The Importance of an Opening Line

Usually you can tell if you’re going to like a book or not by the first line of the story. The first line is called the “hook” and–if done correctly–will draw the reader in to read more. A good hook creates intrigue and causes the reader to think. For example:

Rain fell that night, a fine, whispering rain.” — Cornelia Funke, Inkheart

In a hole in the ground there lived a Hobbit.” — J.R.R. Tolkien, The Hobbit

There was a boy called Eustace Clarence Scrubb, and he almost deserved it.” –C. S. Lewis, The Voyage of the Dawn Treader

What happened that night? What’s a Hobbit? Who is this boy? In the very first line, you are already curious of what’s about to happen next. A good writer will draw you into the plot with a hint of what’s yet to come.

The hook should be related to the plotline, and–more specifically–the plot of the chapter. It doesn’t have to be short, though it needn’t be several lines long, either. Many popular books have entire paragraphs as their hooks, while some have only a few words. The hook in Moby-Dick is only three words long.

In the high fantasy I’m writing, I went for a line that placed a descriptive picture in the reader’s head–a picture that isn’t pleasant–to allude to the misery ahead. I found it appropriate for a story that edges towards dark fantasy elements and rarely sees a speck of light. “The room itself was frightening, filled with half-melted candles and eerie shadows that stretched along cracked walls.” My line echoes the grim atmosphere of not just the room, but another unknown source. The following paragraph goes on to talk about a dying man who has left two children behind.

Sometimes people keep reading even if the hook didn’t grab their attention, because the summary on the back cover was so enticing. Yet not everyone works that way. I often put down books whose opening lines didn’t compel me. Is that fair? Probably not, but sometimes I only have a few seconds to spare while browsing and will only remember the books whose opening lines drew me in.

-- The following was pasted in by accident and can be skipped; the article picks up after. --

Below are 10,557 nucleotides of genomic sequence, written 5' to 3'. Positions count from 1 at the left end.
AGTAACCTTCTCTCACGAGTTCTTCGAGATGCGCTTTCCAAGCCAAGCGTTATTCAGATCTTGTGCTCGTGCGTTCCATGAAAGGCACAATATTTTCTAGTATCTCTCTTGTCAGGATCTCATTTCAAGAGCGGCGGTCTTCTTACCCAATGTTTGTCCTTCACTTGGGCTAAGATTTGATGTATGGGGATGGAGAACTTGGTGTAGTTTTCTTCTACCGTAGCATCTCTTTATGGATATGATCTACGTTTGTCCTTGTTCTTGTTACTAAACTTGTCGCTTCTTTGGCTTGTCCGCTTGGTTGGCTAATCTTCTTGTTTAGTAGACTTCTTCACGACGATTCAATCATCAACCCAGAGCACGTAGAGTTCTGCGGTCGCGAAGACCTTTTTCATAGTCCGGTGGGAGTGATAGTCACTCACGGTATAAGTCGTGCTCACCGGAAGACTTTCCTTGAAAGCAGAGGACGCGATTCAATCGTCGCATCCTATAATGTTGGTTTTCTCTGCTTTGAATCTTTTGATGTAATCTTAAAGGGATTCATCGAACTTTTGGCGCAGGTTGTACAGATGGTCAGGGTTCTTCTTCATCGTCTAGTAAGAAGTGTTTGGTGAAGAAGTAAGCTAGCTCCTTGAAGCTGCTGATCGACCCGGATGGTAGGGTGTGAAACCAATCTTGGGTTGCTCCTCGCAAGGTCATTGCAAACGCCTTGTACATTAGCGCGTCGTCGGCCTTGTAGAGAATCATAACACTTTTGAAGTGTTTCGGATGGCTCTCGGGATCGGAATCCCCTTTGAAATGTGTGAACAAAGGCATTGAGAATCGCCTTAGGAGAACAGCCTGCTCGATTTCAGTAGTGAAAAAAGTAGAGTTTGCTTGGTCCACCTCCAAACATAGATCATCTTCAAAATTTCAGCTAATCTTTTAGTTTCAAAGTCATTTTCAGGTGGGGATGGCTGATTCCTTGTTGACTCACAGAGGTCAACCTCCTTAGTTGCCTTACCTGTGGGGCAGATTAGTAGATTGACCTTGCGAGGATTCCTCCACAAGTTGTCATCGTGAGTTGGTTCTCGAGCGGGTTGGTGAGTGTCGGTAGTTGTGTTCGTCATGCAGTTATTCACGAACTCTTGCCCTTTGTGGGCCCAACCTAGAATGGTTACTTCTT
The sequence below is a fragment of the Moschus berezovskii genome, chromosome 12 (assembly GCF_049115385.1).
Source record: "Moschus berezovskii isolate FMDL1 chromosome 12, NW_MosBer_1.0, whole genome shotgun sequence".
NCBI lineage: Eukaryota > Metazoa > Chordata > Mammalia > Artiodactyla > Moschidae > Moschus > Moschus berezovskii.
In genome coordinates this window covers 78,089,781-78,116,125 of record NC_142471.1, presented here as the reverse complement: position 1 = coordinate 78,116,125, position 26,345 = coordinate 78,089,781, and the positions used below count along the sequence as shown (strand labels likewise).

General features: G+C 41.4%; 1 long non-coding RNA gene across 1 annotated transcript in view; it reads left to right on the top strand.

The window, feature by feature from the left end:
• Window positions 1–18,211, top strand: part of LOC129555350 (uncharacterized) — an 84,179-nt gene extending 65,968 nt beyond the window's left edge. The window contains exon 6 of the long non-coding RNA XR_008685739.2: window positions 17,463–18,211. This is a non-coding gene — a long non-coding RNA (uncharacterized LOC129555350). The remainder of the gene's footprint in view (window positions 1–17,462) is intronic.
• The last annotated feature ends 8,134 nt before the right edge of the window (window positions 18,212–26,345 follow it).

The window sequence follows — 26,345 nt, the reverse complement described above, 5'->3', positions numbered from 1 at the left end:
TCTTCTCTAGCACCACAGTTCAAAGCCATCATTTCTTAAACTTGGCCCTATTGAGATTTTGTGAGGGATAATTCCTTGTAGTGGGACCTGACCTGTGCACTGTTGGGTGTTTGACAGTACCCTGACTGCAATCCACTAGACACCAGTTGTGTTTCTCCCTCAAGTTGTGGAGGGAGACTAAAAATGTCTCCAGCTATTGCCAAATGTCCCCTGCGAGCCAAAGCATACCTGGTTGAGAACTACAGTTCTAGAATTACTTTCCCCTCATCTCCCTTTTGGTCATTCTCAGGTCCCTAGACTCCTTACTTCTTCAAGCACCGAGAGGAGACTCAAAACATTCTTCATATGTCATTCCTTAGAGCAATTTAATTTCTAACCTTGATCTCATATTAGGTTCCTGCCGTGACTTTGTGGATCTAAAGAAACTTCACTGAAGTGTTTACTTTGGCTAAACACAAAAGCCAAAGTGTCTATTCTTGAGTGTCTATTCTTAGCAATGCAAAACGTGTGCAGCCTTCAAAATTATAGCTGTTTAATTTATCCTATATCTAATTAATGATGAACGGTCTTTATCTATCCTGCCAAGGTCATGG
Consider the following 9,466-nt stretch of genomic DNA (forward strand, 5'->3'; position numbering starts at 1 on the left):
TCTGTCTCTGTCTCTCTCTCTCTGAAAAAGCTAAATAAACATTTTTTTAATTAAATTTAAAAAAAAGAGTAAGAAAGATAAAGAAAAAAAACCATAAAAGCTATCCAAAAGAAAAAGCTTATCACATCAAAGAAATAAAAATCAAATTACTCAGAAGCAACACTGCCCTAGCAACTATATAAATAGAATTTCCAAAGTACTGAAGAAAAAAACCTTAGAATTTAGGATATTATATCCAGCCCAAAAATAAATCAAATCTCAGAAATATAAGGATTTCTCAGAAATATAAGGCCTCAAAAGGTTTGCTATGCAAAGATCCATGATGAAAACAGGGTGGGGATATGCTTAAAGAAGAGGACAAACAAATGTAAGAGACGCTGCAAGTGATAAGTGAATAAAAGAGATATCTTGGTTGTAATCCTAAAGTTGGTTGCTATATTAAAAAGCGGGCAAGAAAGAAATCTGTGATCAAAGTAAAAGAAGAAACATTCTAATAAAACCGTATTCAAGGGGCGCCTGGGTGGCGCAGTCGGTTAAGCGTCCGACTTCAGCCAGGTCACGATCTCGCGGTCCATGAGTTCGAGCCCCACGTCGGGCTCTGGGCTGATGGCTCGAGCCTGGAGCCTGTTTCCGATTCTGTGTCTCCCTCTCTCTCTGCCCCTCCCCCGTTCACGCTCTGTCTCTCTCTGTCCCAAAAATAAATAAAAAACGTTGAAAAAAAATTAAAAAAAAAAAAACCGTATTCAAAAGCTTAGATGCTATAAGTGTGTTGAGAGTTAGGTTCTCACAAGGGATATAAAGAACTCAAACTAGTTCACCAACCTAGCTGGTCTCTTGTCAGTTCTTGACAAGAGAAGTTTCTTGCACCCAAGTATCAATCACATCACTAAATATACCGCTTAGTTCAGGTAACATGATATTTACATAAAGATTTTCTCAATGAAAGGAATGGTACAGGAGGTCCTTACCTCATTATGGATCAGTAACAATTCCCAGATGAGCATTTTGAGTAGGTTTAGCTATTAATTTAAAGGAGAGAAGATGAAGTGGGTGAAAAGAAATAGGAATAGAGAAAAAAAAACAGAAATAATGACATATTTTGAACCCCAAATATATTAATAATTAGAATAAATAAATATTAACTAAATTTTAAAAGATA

So how can you tell if your story has a great hook? I have a few suggestions.

  • Leave out complex names, dates, places, or obscure references. I find books that start with “Mordecai van Oldenburg was scheduled for an appointment in Caledonia on the twenty-first of September” to be giving too much information in a hook. Not everyone will think so, but I find most people like keeping it simple. Having several names thrown at you in a sentence is usually not a good thing.
  • Don’t be too vague. This should be obvious, but write a hook relating to the story. If you go for intrigue, don’t go so far no one will understand what you’re talking about.
  • Ask people to read the opening line. This is perhaps the best way to truly know if your opening line is good.
  • Being blunt can often be effective. Like the line from Moby-Dick, “Call me Ishmael.” Blunt, though effective. The character is introducing himself in a pretty casual way.

Practice writing hooks and don’t be afraid to experiment with what to write. Often writers are held back by the strange fear of writing something “wrong” or “stupid”. We’ve all been there. Maybe you aren’t happy with the hook you’ve written, or you think it’s already great. Even if it is, it’s good to keep challenging yourself with other ideas and to show your work to others for critique. Just remember that the first page of a book is what sells the story for those who browse quickly, and having an enticing hook will stick with readers even years later.

Leave your opening lines in the comments if you’d like to share! ๐Ÿ™‚

Happy writing,

Sandra

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One thought on “The Importance of an Opening Line

  1. Yeah, words can’t describe how important an opening line is. I knew that, yet for some reason, I haven’t really thought of refining it in any of my works. Definitely need to fix that!

    …of course, I’m one of those people who tend not to pay as much attention to the first line, so it was a bit of a blind spot for me. So, thank you for reminding me of that. ๐Ÿ™‚

    Like

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